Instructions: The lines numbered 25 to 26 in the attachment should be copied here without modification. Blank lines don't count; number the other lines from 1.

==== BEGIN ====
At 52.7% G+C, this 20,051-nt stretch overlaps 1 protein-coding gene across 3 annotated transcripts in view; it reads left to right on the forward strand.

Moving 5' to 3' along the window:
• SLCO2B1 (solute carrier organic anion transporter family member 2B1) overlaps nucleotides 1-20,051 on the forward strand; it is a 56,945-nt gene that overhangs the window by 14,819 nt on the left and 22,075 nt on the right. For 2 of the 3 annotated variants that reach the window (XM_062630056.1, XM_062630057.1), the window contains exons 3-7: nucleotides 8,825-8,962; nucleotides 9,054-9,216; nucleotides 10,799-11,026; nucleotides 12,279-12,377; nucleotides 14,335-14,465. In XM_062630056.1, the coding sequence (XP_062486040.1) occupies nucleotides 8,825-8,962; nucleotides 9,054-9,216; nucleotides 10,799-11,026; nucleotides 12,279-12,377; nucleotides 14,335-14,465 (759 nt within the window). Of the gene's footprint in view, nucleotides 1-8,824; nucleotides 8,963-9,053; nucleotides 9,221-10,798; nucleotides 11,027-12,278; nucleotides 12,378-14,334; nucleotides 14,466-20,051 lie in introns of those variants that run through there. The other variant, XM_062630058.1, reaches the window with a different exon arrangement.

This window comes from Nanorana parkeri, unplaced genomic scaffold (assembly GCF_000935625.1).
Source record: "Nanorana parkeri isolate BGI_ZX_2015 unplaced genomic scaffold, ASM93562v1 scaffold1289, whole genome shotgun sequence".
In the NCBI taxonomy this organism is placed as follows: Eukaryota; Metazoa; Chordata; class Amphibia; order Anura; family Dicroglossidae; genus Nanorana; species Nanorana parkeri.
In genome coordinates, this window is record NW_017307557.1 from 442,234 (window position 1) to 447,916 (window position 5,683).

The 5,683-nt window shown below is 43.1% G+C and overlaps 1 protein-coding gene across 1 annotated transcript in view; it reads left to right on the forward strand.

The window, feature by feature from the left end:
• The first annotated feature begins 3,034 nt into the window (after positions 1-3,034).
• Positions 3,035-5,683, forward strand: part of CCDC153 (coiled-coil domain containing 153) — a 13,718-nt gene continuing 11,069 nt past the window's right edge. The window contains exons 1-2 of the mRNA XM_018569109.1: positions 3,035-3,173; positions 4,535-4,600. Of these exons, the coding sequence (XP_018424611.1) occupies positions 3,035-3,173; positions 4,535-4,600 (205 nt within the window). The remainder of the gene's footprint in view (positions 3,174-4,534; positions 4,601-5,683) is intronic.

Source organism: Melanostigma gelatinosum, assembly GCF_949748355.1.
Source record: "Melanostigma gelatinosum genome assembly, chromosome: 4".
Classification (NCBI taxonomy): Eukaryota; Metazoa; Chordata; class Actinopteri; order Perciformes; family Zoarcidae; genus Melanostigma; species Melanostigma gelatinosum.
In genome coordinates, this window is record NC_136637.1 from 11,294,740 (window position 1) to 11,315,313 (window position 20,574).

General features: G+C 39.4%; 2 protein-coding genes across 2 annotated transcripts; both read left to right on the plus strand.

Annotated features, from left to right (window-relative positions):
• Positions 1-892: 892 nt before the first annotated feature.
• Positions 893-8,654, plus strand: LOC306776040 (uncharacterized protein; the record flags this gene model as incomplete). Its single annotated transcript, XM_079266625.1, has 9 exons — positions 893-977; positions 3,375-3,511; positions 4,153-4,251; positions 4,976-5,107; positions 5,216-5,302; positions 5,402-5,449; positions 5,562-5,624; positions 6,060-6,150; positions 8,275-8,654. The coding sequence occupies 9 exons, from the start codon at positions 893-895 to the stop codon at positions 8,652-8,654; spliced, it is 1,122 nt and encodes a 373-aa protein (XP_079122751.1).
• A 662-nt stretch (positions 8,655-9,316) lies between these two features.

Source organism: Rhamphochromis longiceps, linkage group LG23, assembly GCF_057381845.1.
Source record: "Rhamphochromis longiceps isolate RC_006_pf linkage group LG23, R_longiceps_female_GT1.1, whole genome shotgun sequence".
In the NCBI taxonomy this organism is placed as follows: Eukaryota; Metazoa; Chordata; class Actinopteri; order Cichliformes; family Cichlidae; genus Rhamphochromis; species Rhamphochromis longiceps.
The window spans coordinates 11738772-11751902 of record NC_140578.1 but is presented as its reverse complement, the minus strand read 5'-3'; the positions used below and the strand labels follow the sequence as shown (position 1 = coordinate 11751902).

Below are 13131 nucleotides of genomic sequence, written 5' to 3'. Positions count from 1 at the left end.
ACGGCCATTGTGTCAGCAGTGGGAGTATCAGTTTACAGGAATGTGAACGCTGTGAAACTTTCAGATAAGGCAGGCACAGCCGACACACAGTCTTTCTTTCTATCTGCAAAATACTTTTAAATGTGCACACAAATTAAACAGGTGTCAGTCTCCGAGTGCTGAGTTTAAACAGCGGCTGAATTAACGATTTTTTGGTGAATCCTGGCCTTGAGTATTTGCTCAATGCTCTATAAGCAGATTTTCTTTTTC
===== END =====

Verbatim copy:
Below are 13131 nucleotides of genomic sequence, written 5' to 3'. Positions count from 1 at the left end.
ACGGCCATTGTGTCAGCAGTGGGAGTATCAGTTTACAGGAATGTGAACGCTGTGAAACTTTCAGATAAGGCAGGCACAGCCGACACACAGTCTTTCTTTCTATCTGCAAAATACTTTTAAATGTGCACACAAATTAAACAGGTGTCAGTCTCCGAGTGCTGAGTTTAAACAGCGGCTGAATTAACGATTTTTTGGTGAATCCTGGCCTTGAGTATTTGCTCAATGCTCTATAAGCAGATTTTCTTTTTC